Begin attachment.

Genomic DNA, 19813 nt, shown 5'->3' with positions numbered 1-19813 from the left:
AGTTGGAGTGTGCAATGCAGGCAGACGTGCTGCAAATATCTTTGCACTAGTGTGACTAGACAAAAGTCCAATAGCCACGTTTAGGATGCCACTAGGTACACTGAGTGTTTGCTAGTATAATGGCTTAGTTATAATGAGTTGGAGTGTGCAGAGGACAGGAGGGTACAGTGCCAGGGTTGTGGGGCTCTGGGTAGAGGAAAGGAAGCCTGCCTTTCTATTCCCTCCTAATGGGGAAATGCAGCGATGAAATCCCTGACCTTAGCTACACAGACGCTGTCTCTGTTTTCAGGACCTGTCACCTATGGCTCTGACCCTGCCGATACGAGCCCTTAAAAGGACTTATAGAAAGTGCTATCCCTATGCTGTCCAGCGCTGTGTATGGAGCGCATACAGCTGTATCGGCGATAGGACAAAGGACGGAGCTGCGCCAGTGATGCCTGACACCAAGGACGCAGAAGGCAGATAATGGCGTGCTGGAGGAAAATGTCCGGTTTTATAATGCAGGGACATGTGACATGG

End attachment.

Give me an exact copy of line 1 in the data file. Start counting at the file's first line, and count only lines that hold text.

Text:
Genomic DNA, 19813 nt, shown 5'->3' with positions numbered 1-19813 from the left: